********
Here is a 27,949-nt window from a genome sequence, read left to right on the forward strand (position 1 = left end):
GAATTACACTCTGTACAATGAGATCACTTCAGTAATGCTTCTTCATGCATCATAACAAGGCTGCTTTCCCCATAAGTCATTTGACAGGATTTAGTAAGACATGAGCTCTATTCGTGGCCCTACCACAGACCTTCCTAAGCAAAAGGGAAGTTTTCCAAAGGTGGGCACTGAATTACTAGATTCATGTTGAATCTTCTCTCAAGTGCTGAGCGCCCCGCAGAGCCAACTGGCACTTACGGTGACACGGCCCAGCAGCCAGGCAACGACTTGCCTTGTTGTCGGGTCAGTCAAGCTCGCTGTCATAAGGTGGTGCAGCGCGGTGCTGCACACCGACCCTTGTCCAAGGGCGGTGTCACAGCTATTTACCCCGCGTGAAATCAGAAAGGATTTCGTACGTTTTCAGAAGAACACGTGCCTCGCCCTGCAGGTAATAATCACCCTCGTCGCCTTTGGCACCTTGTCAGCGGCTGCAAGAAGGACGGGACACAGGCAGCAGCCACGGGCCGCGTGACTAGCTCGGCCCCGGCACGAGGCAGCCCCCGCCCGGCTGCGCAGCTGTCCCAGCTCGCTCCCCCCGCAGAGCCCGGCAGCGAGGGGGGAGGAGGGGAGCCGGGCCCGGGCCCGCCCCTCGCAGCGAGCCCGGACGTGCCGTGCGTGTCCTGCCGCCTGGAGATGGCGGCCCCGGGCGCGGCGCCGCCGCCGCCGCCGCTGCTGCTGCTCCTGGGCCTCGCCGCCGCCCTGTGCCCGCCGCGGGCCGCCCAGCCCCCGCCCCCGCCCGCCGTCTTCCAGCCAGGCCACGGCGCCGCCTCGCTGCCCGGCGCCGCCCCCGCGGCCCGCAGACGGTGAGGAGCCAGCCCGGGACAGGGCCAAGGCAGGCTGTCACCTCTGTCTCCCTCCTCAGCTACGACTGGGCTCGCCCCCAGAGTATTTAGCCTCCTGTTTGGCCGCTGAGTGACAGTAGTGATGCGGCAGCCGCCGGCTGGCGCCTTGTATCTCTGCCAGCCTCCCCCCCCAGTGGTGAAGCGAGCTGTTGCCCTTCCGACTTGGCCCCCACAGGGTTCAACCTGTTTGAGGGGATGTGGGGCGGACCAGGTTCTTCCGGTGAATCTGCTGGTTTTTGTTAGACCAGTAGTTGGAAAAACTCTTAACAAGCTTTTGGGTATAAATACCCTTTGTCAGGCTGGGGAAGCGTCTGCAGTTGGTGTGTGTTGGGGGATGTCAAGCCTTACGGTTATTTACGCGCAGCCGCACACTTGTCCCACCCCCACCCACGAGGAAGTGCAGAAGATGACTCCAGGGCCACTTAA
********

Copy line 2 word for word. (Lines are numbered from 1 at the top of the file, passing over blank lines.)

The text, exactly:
GAATTACACTCTGTACAATGAGATCACTTCAGTAATGCTTCTTCATGCATCATAACAAGGCTGCTTTCCCCATAAGTCATTTGACAGGATTTAGTAAGACATGAGCTCTATTCGTGGCCCTACCACAGACCTTCCTAAGCAAAAGGGAAGTTTTCCAAAGGTGGGCACTGAATTACTAGATTCATGTTGAATCTTCTCTCAAGTGCTGAGCGCCCCGCAGAGCCAACTGGCACTTACGGTGACACGGCCCAGCAGCCAGGCAACGACTTGCCTTGTTGTCGGGTCAGTCAAGCTCGCTGTCATAAGGTGGTGCAGCGCGGTGCTGCACACCGACCCTTGTCCAAGGGCGGTGTCACAGCTATTTACCCCGCGTGAAATCAGAAAGGATTTCGTACGTTTTCAGAAGAACACGTGCCTCGCCCTGCAGGTAATAATCACCCTCGTCGCCTTTGGCACCTTGTCAGCGGCTGCAAGAAGGACGGGACACAGGCAGCAGCCACGGGCCGCGTGACTAGCTCGGCCCCGGCACGAGGCAGCCCCCGCCCGGCTGCGCAGCTGTCCCAGCTCGCTCCCCCCGCAGAGCCCGGCAGCGAGGGGGGAGGAGGGGAGCCGGGCCCGGGCCCGCCCCTCGCAGCGAGCCCGGACGTGCCGTGCGTGTCCTGCCGCCTGGAGATGGCGGCCCCGGGCGCGGCGCCGCCGCCGCCGCCGCTGCTGCTGCTCCTGGGCCTCGCCGCCGCCCTGTGCCCGCCGCGGGCCGCCCAGCCCCCGCCCCCGCCCGCCGTCTTCCAGCCAGGCCACGGCGCCGCCTCGCTGCCCGGCGCCGCCCCCGCGGCCCGCAGACGGTGAGGAGCCAGCCCGGGACAGGGCCAAGGCAGGCTGTCACCTCTGTCTCCCTCCTCAGCTACGACTGGGCTCGCCCCCAGAGTATTTAGCCTCCTGTTTGGCCGCTGAGTGACAGTAGTGATGCGGCAGCCGCCGGCTGGCGCCTTGTATCTCTGCCAGCCTCCCCCCCCAGTGGTGAAGCGAGCTGTTGCCCTTCCGACTTGGCCCCCACAGGGTTCAACCTGTTTGAGGGGATGTGGGGCGGACCAGGTTCTTCCGGTGAATCTGCTGGTTTTTGTTAGACCAGTAGTTGGAAAAACTCTTAACAAGCTTTTGGGTATAAATACCCTTTGTCAGGCTGGGGAAGCGTCTGCAGTTGGTGTGTGTTGGGGGATGTCAAGCCTTACGGTTATTTACGCGCAGCCGCACACTTGTCCCACCCCCACCCACGAGGAAGTGCAGAAGATGACTCCAGGGCCACTTAA